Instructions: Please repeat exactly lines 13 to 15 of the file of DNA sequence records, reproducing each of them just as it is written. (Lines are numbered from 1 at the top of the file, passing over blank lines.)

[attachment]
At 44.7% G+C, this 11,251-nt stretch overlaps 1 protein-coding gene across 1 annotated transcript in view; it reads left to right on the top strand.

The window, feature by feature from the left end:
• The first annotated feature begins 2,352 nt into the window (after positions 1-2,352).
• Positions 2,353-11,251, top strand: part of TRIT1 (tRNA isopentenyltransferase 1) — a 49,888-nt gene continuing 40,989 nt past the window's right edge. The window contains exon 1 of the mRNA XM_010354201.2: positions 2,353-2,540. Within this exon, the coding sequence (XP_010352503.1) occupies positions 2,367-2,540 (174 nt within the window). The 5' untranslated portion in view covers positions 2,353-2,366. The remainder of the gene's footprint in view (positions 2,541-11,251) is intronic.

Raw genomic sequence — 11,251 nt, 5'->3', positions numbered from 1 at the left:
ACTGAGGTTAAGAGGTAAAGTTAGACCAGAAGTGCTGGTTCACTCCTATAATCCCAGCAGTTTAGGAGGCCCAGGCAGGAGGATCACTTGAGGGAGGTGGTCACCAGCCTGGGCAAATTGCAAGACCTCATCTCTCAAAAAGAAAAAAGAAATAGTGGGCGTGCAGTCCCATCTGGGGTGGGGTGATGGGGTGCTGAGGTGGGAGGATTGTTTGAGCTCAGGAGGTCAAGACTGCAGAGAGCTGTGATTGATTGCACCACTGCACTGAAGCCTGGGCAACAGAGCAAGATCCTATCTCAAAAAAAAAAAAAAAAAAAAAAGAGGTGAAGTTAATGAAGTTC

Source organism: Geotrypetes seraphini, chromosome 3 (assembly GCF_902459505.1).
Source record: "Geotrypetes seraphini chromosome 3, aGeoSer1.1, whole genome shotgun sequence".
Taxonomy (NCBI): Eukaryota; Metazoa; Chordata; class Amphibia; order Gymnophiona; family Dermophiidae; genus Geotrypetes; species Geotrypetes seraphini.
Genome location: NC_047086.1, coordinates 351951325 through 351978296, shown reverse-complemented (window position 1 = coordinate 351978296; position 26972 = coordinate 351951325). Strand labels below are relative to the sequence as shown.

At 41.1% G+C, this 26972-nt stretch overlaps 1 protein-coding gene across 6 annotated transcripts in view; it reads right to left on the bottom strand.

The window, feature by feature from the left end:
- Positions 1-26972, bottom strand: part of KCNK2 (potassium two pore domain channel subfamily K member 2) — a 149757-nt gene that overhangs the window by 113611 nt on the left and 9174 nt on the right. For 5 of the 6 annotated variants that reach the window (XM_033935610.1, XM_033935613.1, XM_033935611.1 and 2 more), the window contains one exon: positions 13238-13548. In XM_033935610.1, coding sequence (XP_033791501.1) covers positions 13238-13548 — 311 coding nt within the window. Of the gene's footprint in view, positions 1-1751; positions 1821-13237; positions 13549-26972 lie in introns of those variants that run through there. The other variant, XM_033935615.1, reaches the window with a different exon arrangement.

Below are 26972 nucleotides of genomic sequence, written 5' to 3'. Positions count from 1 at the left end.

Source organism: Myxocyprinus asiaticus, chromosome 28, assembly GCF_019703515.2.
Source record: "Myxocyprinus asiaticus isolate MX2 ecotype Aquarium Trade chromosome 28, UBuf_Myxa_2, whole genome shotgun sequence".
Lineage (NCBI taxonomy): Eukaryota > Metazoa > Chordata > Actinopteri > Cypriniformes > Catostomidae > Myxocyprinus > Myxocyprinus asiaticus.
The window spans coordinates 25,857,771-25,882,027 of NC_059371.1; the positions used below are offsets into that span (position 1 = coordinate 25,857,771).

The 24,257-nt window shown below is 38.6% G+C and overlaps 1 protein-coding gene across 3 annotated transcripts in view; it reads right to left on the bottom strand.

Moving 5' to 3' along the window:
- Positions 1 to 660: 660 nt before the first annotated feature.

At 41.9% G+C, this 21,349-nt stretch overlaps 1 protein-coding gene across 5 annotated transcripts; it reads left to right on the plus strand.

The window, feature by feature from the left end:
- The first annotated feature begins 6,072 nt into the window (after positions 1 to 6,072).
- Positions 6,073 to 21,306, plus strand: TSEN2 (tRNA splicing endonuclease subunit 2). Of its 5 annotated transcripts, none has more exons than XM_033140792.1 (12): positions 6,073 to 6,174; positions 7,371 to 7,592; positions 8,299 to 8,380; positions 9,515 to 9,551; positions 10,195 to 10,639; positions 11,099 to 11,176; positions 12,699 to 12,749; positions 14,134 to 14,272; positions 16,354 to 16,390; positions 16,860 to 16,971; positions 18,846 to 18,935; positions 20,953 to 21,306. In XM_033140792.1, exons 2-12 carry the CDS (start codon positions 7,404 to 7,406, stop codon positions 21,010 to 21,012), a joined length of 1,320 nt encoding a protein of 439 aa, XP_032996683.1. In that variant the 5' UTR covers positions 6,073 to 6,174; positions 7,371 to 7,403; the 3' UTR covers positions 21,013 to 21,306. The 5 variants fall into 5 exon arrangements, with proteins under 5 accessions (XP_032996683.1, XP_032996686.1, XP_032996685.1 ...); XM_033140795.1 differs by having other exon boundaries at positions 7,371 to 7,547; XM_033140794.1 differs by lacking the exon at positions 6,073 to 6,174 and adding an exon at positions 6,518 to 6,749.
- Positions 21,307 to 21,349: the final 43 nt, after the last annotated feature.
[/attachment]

- Positions 1-26972, bottom strand: part of KCNK2 (potassium two pore domain channel subfamily K member 2) — a 149757-nt gene that overhangs the window by 113611 nt on the left and 9174 nt on the right. For 5 of the 6 annotated variants that reach the window (XM_033935610.1, XM_033935613.1, XM_033935611.1 and 2 more), the window contains one exon: positions 13238-13548. In XM_033935610.1, coding sequence (XP_033791501.1) covers positions 13238-13548 — 311 coding nt within the window. Of the gene's footprint in view, positions 1-1751; positions 1821-13237; positions 13549-26972 lie in introns of those variants that run through there. The other variant, XM_033935615.1, reaches the window with a different exon arrangement.

Below are 26972 nucleotides of genomic sequence, written 5' to 3'. Positions count from 1 at the left end.

Source organism: Myxocyprinus asiaticus, chromosome 28, assembly GCF_019703515.2.